If I changed my name to Salas it was because I was running. Running away from the past, running away from those memories and those ties, and running away from the character I was afraid of becoming.
I’d gotten used to running away. I ran away in my books, imagining places so far away from my reality, I ran away from home, going to college and hardly coming back to visit, I ran after jobs thinking that jobs elsewhere had the secret magic that would bring me happiness, and I ran away from my family, not having seen my grandmother or any of that area of Mexico and much of the family that lived there since I was 11. I was good at running away. Those places and the places associated with those memories triggered feelings I was desperately trying to avoid to survive, to not go insane. And I was scared of going insane, but I sure broke some hearts and my own in the process.
I have nightmares that I’d be capable of doing the same things he did. Whenever I catch myself being too critical, too harsh, too angry, too emotional, I cringe. Where he is wrathful, erratic and selfish, I wanted to be thoughtful, calm, and selfless. I can think of decisions I’ve made in my life that if you didn’t know better you would think it was my sole purpose to be the opposite of him. Where he liked math, I took no interest in excelling in it, where he was gregarious to the point of deception, I was demure. Where he liked the spot light, I chose interests where I could hide in a crowd, where he was traditional, I pushed to be unconventional. I know that slowly my experiences pushed me in different directions, but I have wondered, how much of that was my personality and how much was my unconscious attempt to not be like him.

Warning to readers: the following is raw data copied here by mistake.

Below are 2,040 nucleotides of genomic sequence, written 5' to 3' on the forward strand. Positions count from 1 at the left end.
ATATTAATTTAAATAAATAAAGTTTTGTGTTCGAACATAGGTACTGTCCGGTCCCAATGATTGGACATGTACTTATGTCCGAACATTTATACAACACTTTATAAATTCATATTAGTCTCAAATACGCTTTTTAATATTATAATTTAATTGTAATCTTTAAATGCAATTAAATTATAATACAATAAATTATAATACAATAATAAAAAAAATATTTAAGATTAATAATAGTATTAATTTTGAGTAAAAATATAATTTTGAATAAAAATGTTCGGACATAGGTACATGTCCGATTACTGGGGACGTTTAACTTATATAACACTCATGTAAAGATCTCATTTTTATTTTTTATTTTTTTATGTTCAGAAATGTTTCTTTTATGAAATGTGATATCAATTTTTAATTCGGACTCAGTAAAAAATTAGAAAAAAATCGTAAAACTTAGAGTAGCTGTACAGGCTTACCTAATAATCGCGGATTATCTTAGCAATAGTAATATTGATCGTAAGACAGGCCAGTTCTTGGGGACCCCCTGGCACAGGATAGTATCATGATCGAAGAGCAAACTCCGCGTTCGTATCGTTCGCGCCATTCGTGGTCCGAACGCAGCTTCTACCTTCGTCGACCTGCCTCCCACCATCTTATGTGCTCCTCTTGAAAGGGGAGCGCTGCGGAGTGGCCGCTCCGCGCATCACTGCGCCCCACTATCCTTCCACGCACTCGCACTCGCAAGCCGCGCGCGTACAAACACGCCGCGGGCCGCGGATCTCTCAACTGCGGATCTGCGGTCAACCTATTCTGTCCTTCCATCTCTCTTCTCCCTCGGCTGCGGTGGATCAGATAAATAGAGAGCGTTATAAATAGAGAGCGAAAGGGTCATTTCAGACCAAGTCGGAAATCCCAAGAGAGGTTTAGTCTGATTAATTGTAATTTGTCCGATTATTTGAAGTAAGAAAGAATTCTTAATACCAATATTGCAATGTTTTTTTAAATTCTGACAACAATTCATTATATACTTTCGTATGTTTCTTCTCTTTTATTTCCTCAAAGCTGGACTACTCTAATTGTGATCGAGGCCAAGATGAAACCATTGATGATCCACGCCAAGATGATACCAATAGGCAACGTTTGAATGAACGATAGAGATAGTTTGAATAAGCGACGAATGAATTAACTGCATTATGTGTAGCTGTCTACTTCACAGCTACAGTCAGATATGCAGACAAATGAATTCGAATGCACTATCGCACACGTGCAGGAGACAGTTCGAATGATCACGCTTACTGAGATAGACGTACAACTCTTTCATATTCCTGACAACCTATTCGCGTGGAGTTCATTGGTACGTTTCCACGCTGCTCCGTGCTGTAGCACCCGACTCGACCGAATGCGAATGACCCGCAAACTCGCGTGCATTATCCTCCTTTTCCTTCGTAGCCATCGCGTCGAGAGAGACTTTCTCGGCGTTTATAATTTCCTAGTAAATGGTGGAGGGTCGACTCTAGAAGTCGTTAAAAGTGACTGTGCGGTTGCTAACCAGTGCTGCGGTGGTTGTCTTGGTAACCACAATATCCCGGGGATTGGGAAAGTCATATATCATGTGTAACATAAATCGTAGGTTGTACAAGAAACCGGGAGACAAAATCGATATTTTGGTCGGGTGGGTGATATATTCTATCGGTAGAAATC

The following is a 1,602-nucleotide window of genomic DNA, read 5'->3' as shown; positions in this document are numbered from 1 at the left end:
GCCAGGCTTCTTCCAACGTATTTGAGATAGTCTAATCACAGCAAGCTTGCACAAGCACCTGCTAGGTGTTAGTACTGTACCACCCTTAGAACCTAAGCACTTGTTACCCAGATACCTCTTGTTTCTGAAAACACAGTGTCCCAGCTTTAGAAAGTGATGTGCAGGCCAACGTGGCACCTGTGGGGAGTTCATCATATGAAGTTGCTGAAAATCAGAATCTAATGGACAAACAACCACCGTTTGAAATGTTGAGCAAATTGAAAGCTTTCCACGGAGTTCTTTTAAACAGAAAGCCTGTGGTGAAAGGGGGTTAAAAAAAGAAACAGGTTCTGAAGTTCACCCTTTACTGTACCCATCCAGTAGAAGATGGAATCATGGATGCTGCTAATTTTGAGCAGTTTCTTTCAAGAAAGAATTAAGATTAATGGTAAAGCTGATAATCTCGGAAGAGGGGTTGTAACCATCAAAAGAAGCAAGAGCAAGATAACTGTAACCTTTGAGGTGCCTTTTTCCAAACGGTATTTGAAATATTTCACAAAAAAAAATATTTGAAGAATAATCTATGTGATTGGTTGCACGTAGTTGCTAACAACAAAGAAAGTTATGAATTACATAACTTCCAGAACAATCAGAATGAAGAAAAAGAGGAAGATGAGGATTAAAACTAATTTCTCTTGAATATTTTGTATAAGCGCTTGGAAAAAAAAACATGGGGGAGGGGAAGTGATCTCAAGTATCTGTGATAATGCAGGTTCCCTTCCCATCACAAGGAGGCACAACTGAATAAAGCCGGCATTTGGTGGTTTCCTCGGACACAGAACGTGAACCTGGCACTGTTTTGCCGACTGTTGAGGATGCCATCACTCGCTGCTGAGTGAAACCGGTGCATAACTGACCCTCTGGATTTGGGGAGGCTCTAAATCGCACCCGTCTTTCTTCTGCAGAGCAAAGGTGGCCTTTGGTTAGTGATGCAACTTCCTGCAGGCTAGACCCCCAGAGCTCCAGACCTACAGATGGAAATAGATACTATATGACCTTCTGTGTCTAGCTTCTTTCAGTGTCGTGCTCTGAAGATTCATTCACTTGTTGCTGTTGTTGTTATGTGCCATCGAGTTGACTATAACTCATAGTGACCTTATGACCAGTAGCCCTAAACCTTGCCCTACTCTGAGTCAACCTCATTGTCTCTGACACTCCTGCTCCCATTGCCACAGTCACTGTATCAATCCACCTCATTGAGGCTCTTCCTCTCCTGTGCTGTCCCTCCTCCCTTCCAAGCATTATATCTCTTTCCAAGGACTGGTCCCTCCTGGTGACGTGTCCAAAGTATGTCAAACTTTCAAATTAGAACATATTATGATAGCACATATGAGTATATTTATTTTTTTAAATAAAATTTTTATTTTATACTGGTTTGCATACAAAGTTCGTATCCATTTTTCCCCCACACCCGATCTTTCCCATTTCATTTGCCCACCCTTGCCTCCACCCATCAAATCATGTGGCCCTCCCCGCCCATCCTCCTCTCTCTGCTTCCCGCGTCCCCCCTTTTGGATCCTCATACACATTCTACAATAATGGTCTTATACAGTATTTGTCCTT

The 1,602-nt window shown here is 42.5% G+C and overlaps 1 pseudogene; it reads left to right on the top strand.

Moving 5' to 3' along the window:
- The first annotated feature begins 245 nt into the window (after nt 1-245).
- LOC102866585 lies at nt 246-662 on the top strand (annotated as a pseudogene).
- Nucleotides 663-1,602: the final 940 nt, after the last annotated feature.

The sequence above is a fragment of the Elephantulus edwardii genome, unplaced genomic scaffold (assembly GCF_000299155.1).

But if I’m being honest here, and I’ve been very honest so far, I am stubborn, I get angry, I like performing in front of a crowd, I love dancing and singing, and I think those things make the López lineage beautiful. We are a resilient, hardworking bunch. And when we want to, we are a down right hoot. Rambunctious. Bodacious. Living life.
My grandmother was an orphan, she ran away from living with her sister to marry my grandfather and together they built their home with their hands and worked the land for 50+ years and had a family that has opened their hearts and arms to my mother, sister and I, when they could have quickly shunned us.
Where my grandmother ran into the love she had for my grandfather, I would be running away from love if I chose to run away from this last name. And I refuse to crumble to nothingness. Part of it is stubbornness, but part of it is how my mother taught me to fight. We will carry the weight of our pain, only to make us stronger so we can do greater things for others.
Coincidentally both my grandparents last names were López. So refusing her name is refusing her history as well. Her fight, her success.
God knows to give us things or withhold things from us if we’re not ready for them. And I couldn’t keep ignoring the other half of my family’s presence. God knew to start opening my heart to my family again. Where there were grudges, I was learning a lesson in forgiveness and healing.
For so long, carrying this last name, came with shame. But I have turned around to thinking that being a Lopez does not mean that I am him. I am not him because I am a López.
I am resilient, I am quick on my feet, I use my anger to push me into action to create better change, and I am stubborn as hell to get what I want. Where Lopez meant trauma, pain and shame, I’m using it to make sure that wherever I walk you will know that López means I cannot be knocked down.
I will not be knocked down, I will not be defeated because there are great a many things I need to do for others. One other in particular.
And his name is López.